I like my hair, but I don’t love it. No matter how many incredible, stylist-recommended, bank account-breaking conditioners, serums and anti-frizz sprays I apply to my long, sort-of wavy, but mostly straight hair, the only time I truly get rid of all frizz is after a hairdresser spends 20 minutes blowing it into place.
I don’t have the time or skill to recreate salon hair, so I’ve recently began considering whether I should enter into the world of expensive keratin treatments — from which I’m guessing there is no return.
In order to understand what keratin is, it’s important to know what it isn’t: The latest treatments share little or nothing in common with the dreaded Brazilian hair straightening treatments, otherwise known as Brazilian Keratin Treatments, Brazilian Blowouts, or holy crap, the Brazilian straightening treatment from hell that ruined my hair for life. A few years ago, the popular treatment, which has been banned in several countries (including Canada), utilized liquid keratin and formaldehyde to reduce curl and frizz in hair, but wound up altering the structure of hair and, in many cases, leading to brittle hair and even hair loss (and I won’t even get into health risks associated with the Brazilian straightening treatment).
Modern keratin treatments are supposed to be kinder and gentler to your hair, but there is still a great deal of information you should keep in mind prior to deciding whether it’s right for you. Matrix Celebrity Stylist George Papanikolas sets the record straight about one of the most sought-after treatments.
1. What is a keratin treatment?
Keratin is a smoothing process to control frizz. It cuts down your blow-dry time and makes unruly hair more manageable.
2. How is the treatment performed?
A stylist will typically use a clarifying shampoo first, then apply the keratin solution, blow-dry the hair and then flat iron it. Once it’s done you rinse it out.
3. How long does the treatment take?
The process can take one-and-a-half to three hours, depending on how much hair you have and the speed of the stylist.
4. How long does it last?
Results typically last about three months.
5. How should women care for their hair after keratin?
First of all, you can’t wash your hair for 72 hours after the treatment in order to ensure the keratin proteins bond to your hair. From then on, you need to use gentle shampoos. I recommend Matrix Biolage Cleansing Conditioner as it is sulfate free, super gentle and doesn’t strip away the keratin.
6. How does keratin differ from the dreaded Brazilian Hair Straightening treatment?
The Brazilian is more like a perm. The chemicals are similar and it changes the structure of your hair by breaking the bonds and then repositioning into the straight form. Keratin is more of a coating on the hair.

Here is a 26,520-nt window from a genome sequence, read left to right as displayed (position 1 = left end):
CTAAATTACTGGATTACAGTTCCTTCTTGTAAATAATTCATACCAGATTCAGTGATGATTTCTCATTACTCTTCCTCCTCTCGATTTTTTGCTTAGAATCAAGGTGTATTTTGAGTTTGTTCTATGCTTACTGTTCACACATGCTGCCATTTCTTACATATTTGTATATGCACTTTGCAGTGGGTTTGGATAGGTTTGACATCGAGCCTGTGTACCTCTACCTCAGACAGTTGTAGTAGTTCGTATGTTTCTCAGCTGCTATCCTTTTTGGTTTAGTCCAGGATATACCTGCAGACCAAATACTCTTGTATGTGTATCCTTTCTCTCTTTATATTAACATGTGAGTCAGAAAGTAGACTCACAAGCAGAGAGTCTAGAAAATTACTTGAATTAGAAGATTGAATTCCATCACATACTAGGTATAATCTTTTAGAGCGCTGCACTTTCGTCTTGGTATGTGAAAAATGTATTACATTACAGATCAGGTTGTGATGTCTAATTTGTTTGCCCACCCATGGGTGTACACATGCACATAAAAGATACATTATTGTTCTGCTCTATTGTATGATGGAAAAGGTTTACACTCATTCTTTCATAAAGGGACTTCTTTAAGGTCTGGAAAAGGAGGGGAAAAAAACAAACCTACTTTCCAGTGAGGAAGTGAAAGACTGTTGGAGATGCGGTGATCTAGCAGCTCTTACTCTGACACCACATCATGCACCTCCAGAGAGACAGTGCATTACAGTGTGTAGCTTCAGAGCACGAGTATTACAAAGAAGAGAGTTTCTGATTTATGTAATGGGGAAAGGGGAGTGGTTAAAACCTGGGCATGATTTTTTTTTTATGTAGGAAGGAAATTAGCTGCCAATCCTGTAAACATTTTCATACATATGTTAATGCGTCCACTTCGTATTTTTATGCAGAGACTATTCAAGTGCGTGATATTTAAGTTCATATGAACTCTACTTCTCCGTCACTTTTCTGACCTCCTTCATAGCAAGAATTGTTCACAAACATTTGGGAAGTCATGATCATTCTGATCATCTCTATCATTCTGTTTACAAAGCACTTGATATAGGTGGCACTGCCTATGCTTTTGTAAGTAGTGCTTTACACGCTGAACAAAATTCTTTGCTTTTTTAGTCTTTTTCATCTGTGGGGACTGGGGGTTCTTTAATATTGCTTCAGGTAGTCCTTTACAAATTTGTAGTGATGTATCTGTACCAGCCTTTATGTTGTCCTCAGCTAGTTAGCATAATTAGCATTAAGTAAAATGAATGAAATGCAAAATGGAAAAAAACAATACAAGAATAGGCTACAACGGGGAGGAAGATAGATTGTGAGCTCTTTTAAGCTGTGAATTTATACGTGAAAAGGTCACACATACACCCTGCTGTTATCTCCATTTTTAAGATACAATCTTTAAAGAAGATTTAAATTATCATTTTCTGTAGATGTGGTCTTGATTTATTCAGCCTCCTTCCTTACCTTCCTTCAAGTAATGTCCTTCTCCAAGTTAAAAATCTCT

More: The five most annoying summer hair problems solved
7. Do keratin treatments remove body and volume?
Yes, the hair lays more flat and tames excess body and frizz.
8. Do they change the texture of your hair? How so?
They eliminate frizz and soften waves and curls. You still need to use heat when styling if you want it straight, but it makes it fast and easy.
9. Who is the ideal candidate for a keratin treatment?
People with coarse, frizzy and unruly hair. Especially if you like to wear it straight.
10. Is it totally safe?
I hope so. The companies say they are safe. There are a lot of safety concerns in the industry because the treatments produce a lot of fumes in the salon.
11. Are there any risks involved (particularly if you use a $20 Groupon and go to any old salon to get the treatment)?
As with any chemical service there are risks. The product should not be applied to the scalp and I recommend you see someone who has experience providing keratin treatments. The stylist should also be cautious if you are heavily highlighted, as that hair is very fragile and prone to damage.
12. In general, what are the costs?
Costs vary by salon.
(Note: After asking around in New York City, I found that most salons charged about $300. This price will differ depending on where in the country you live and the salon you visit.)
13. What are the different keratin “levels” and who benefits from each?
Each brand is different and the stylist should pick the right level for your texture.
14. What are your thoughts on alternative keratin treatments that don’t contain formaldehyde?
None of them should contain formaldehyde, otherwise they are poisoning the salon’s clients and staff and risking future cancer. If they are using formaldehyde you should be afraid.
At the end of the day, I decided to deal with my frizz issues using serums, sprays and shampoos and conditioners that are formulated to combat the problem. I know they don’t work as well as a keratin treatment, but I wasn’t willing to compromise volume — and the idea that a few drops of ocean or pool water could unravel the costly hard work of my stylist. It made me realize my heart isn’t ready for that kind of commitment.